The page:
An artist has been fooling Instagram users into thinking Shudu Gram is a real-life stunningly dark supermodel and he’s been boosting his own profile while doing it.
White photographer Cameron-James Wilson thought up Shudu after becoming inspired by the dark-skinned Princess of South Africa Barbie doll. He also admitted that real-life models like Duckie Thot, who posed for Rihanna’s Fenty Beauty campaign, served as inspirations.
“Basically Shudu is my creation, she’s my art piece that I am working on at moment,” Wilson told Harpers Bazaar in a Friday, Feb. 9 article. “She is not a real model, unfortunately, but she represents a lot of the real models of today. There’s a big kind of movement with dark skin models, so she represents them and is inspired by them.”
However, Shudu was real enough that Fenty Beauty’s social media manager thought she was really modeling the brand’s Saw-C neon orange matte lipstick, having reposted the image from Shudu’s IG with 41,200 followers. With only 18 posts, Refinery29 reported the beauty brand resharing the image gave a massive boost to the CGI model’s profile.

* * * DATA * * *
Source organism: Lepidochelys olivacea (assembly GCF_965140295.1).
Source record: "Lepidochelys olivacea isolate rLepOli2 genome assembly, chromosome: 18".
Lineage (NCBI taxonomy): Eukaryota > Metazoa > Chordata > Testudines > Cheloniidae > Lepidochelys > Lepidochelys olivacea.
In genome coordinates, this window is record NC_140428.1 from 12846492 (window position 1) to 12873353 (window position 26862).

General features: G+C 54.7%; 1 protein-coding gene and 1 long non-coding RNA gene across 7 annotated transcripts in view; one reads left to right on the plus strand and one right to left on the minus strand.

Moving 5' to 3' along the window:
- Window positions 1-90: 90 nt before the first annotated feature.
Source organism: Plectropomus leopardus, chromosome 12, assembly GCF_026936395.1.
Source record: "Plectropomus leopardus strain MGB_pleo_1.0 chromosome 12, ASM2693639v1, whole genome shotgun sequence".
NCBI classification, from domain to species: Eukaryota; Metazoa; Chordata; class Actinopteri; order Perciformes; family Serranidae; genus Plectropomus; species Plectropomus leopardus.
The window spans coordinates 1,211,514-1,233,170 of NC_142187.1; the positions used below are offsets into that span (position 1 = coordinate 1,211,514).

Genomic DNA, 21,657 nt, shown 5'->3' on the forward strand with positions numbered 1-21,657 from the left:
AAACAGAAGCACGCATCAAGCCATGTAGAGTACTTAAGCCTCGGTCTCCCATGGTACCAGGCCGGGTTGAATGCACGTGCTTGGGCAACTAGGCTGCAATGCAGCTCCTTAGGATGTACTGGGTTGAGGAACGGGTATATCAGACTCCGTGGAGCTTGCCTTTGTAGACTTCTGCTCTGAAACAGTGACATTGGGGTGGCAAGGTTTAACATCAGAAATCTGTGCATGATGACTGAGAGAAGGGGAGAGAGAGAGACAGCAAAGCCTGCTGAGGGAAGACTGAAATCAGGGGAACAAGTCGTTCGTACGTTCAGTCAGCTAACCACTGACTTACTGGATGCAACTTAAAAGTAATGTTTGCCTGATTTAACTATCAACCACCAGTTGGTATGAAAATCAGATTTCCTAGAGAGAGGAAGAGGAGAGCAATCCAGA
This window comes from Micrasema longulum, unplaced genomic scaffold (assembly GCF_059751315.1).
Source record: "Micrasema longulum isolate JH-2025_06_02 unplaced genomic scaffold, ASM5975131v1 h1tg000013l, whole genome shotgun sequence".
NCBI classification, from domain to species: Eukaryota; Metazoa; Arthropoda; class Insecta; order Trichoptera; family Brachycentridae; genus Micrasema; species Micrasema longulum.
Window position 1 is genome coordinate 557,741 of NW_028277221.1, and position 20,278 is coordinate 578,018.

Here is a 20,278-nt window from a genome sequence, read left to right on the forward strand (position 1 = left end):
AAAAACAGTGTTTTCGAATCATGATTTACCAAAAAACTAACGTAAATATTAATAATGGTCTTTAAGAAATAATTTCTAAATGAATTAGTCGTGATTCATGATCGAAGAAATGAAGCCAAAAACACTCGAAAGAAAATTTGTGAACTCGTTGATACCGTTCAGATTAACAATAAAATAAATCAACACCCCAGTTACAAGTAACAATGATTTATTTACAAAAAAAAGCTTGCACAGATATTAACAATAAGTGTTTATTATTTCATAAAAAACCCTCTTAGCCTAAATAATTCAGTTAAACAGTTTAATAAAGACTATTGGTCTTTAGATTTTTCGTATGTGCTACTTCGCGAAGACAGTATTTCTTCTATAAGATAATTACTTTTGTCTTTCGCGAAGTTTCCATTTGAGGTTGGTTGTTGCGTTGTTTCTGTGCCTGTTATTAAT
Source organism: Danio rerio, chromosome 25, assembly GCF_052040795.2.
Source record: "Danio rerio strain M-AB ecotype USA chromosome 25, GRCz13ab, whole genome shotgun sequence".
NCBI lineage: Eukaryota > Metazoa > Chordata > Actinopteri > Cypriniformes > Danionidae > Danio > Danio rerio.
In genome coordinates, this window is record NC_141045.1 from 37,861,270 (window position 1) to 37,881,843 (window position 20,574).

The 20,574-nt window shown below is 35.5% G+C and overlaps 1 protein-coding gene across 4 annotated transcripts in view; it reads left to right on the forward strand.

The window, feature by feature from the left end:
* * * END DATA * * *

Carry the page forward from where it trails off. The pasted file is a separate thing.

But whether Fenty Beauty approves or not, many others are fired up over the fact that the London-based photographer is gaining personal clout by digitally creating a Black model, rather than simply photographing a real woman.
“This is problematic,” a Twitter user remarked. “Instead of hiring a Black model, the photographer created one. Is it that hard to pay Black women? Also shows how much dark skin is still being exoticised by the media.”
“As much as I appreciate art I detest the fact that the minute dark skin is finally glamourized by the mainstream media a white man finds a way to commercialize & capitalize off it,” said another. “Black skin is not a trend. Black skin is not a toy. Black women even more not so.”
“Hold tf onnnnnn,” a Twitter user said. “So someone ‘made up’ a Black model, when they actually could’ve just hired a real life Black one? At your big big age. Trash!
Yet despite all the blowback, Wilson isn’t sweating it. He defended his reasons for not taking photos of a real Black woman as Shudu simply being a creative outlet.
“As a photographer, I work with lots of different people all the time, real people that have inspired her,” he said. “At the end of the day, it’s a way for me to express my creativity —it’s not trying to replace anyone. It’s only trying to add to the kind of movement that’s out there. It’s meant to be beautiful art which empowers people. It’s not trying to take away an opportunity from anyone or replace anyone. She’s trying to complement those people.”